Families become very distressed when their loved one refuses to eat. Our instincts tell us to provide nutrition to people who are ill. Food is symbolic of life and of love and of caring. But when a patient reaches the final stages of dementia, the body can no longer metabolize food, and food can stay in the digestive tract, causing nausea and vomiting. Certain food (especially meat) may not taste or smell good and may be difficult to chew. This is an expected progression, usually seen in the final stage of the FAST. Ultimately, the patient may prefer only liquids, and then nothing at all. When the patient is nearing the end of life, allowing him or her to refuse food is one of the hardest decisions facing families and clinicians, but it is the kindest thing we can do.

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Families need to refocus on what is really happening in advanced dementia. The Alzheimer’s Association provides wonderful resources to help families cope with and understand the changes they observe, particularly about eating. Providing adequate food and fluids during the various stages can be especially challenging to the family and the caregiver. Offering small meals that contain soft, sweet and cold foods seems to appeal to these patients. Ultimately, the disease process itself leads to reduced food and fluid intake partly due to declining perceptions of smell and taste, the inability to feed oneself, and feelings of loss of control and depression. Further, patients “may refuse to eat because of physiological or behavioral conditions, or they do so because they are at the end of life.”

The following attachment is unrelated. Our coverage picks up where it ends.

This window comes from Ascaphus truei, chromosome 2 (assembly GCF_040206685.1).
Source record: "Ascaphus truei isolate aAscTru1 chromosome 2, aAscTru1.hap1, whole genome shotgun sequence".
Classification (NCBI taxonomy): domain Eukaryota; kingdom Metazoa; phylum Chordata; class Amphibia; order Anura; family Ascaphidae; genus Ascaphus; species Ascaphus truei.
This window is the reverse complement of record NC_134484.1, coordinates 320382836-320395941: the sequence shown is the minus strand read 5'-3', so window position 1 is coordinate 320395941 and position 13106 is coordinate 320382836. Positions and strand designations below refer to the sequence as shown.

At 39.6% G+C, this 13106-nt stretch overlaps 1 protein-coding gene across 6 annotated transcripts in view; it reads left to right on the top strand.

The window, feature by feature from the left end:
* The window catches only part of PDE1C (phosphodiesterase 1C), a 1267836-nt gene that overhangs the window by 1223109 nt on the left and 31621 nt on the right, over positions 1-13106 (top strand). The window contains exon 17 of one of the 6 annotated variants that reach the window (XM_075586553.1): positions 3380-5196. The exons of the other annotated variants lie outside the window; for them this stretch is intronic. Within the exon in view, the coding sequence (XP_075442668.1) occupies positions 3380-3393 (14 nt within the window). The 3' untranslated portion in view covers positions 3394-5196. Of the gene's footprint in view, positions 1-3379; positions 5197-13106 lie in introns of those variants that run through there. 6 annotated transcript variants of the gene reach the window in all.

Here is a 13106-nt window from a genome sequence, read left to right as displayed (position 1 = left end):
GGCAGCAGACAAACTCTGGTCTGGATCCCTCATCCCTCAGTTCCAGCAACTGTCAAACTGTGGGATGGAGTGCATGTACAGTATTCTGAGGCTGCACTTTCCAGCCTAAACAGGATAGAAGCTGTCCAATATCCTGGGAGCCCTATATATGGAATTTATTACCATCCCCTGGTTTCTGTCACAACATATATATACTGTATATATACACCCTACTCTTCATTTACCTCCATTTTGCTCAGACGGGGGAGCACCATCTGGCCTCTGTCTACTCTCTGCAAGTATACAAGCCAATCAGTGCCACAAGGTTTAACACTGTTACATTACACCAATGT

While having the non-resolvable problems with eating disorder close at the end of life of the Alzheimer’s patient cannot be address, unless artificial nutrition applied, the problem is manageable on the most stages of the AD.